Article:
Mom Suggests Clarification on Annuities



“I had some questions after reading your recent column on annuities; maybe your readers are also wondering ... 1. If a financial product can only offer a maximum of 2-3% guaranteed return, wouldn’t it be easier to get a long-term CD at a bank? 2. What happens if the fees are more than the interest earned? Is this possible?” – Mom



David Holland - Holland Financial


Here’s a more in-depth explanation based on my Mom’s questions:  


1. In reference to the question, wouldn’t it be easier to get a long-term CD – there are two answers:


“Yes." If the financial product’s maximum return is 3% and you could get 3% from a bank, then you needn’t bother with the alternatives to get the safety and interest earnings you need. When interest rates were much higher, many people simply lived off their CD interest. That’s rarely the case today.


“No,” with some clarification. While today’s annuities don’t typically offer guaranteed earnings of more than 3% or so, that doesn’t mean that they can’t earn much more if the conditions are right.  A fixed index annuity (whose interest earnings are tied to a stock market index) could earn 5 to 10% over a year if that stock market performs well (it could also earn zero if the stock market does poorly). A variable annuity, whose earnings are based on the performance of funds directly invested in the stock market, could earn a high rate of return or could lose money.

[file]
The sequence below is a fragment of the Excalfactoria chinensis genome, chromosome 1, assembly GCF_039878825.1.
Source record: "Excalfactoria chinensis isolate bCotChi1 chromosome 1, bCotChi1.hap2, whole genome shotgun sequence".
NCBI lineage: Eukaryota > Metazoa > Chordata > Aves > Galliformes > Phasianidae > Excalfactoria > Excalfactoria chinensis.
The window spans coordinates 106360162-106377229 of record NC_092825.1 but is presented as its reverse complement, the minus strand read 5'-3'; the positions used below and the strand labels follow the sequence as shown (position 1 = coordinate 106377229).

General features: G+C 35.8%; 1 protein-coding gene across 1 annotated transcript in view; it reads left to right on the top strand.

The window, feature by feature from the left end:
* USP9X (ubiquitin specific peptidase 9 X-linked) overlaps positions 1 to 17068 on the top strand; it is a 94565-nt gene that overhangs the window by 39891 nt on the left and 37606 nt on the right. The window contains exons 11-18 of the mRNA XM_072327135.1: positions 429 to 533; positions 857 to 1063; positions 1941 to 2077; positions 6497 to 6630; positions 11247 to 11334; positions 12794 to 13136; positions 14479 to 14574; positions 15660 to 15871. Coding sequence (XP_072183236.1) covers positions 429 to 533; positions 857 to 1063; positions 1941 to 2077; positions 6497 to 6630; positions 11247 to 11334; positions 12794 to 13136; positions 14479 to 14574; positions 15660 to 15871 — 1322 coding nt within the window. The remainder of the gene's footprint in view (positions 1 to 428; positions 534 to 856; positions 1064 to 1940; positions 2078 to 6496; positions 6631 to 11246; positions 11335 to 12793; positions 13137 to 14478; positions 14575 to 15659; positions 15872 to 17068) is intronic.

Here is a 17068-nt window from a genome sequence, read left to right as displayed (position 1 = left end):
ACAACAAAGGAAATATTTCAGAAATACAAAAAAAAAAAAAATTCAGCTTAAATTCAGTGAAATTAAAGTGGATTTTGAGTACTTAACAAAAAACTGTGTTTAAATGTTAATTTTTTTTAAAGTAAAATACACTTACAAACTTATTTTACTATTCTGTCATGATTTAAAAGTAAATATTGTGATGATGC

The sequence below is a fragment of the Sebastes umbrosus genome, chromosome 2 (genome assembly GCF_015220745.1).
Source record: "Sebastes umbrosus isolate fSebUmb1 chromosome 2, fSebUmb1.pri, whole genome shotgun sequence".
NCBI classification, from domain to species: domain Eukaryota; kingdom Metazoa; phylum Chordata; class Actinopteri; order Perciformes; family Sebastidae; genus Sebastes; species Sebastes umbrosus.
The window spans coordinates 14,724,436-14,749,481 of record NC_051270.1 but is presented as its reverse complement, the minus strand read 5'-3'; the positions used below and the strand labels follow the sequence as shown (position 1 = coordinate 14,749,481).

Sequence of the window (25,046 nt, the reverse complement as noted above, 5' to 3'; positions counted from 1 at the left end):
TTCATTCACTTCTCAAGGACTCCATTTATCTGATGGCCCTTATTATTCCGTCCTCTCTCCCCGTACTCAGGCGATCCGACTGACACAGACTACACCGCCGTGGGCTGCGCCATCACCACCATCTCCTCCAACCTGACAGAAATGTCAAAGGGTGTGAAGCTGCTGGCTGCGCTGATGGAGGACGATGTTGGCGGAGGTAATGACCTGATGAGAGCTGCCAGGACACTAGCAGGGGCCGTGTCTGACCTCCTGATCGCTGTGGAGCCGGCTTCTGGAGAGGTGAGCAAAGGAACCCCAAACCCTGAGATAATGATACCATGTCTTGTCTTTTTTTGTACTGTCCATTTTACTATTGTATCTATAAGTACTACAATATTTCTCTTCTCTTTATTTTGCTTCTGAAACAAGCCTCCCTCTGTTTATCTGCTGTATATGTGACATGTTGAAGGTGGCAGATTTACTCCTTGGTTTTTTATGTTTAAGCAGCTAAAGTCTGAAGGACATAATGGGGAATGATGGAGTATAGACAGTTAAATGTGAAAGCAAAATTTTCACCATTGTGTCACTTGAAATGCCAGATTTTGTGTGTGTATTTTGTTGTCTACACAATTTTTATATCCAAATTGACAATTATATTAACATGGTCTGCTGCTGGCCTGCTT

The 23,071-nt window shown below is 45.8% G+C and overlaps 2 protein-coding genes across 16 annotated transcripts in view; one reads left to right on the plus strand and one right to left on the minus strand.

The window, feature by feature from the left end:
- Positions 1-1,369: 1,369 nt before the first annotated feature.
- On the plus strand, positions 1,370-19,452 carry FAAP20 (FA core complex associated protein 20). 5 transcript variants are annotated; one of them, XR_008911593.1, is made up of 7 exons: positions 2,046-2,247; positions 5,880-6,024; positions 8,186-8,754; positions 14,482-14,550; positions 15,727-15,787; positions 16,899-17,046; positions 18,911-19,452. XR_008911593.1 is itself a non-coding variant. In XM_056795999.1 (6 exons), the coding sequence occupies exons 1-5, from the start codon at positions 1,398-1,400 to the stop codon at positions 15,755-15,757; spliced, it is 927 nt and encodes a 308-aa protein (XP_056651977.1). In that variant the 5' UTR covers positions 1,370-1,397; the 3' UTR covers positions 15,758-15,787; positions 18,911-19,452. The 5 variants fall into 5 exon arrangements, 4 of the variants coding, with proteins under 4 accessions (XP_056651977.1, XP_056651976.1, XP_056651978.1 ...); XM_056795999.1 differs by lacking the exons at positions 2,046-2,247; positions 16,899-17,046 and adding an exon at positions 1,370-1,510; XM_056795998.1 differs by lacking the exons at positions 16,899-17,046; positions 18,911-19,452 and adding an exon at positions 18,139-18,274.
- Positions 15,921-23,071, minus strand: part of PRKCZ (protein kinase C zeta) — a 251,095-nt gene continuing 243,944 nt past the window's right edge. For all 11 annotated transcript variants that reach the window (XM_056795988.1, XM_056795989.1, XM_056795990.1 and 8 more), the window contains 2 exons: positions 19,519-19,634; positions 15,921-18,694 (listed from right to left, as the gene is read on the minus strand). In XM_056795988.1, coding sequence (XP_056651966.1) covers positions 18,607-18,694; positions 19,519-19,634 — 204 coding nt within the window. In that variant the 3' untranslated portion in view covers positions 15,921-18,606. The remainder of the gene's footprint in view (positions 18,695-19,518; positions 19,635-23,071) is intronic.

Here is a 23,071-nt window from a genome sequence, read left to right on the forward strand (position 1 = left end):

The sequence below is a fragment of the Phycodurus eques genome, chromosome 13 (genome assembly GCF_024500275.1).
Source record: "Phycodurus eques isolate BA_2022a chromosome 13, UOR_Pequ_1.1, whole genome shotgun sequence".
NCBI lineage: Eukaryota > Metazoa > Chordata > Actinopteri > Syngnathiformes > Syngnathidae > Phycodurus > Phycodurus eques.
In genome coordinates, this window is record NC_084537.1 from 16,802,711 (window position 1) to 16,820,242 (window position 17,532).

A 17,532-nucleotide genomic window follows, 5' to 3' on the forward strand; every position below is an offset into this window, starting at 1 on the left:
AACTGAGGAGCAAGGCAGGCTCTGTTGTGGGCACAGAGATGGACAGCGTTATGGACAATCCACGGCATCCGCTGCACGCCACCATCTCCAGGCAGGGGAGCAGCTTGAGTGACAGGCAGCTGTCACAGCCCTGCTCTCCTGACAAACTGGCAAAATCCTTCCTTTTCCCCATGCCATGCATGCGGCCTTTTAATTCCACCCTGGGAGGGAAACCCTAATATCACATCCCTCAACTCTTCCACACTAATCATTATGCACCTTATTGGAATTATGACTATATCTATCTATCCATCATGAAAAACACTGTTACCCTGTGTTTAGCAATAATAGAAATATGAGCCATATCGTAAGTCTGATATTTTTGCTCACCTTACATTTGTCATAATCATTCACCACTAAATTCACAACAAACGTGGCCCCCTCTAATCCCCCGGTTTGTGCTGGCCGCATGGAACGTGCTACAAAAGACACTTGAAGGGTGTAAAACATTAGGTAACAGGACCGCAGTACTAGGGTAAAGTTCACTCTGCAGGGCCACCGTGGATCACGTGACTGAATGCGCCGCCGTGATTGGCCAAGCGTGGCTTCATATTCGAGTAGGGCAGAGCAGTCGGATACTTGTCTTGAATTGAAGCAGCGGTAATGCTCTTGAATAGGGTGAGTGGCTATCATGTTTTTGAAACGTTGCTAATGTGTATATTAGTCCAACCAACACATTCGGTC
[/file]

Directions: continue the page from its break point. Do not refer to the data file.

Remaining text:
2. As to the second question, can fees be more than the interest earned:


“Yes,” it is possible. The original principal could be eroded despite the product’s claim of “principal protection.” For example, I recently met with a retired couple who had invested $200,000 in an annuity. The agent told them they would “earn” 14% each year for five years and that they couldn’t lose their money. I reviewed their most recent statement and found that they had made a piddly $72 during the last two years. That 14% was not a guarantee of earnings, but just part of a confusing calculation for determining future income from the annuity. They were also not told about the annual fee of 1.15%, which had eaten away most of the real interest earned.


Here’s the takeaway: Some annuities can protect principal; some do not. Some have no fees; some have high fees. However, none I’ve seen will protect your principal and give you a guaranteed return of 7% or more. If you need help understanding your annuity or determining if an annuity is right for you, call me!



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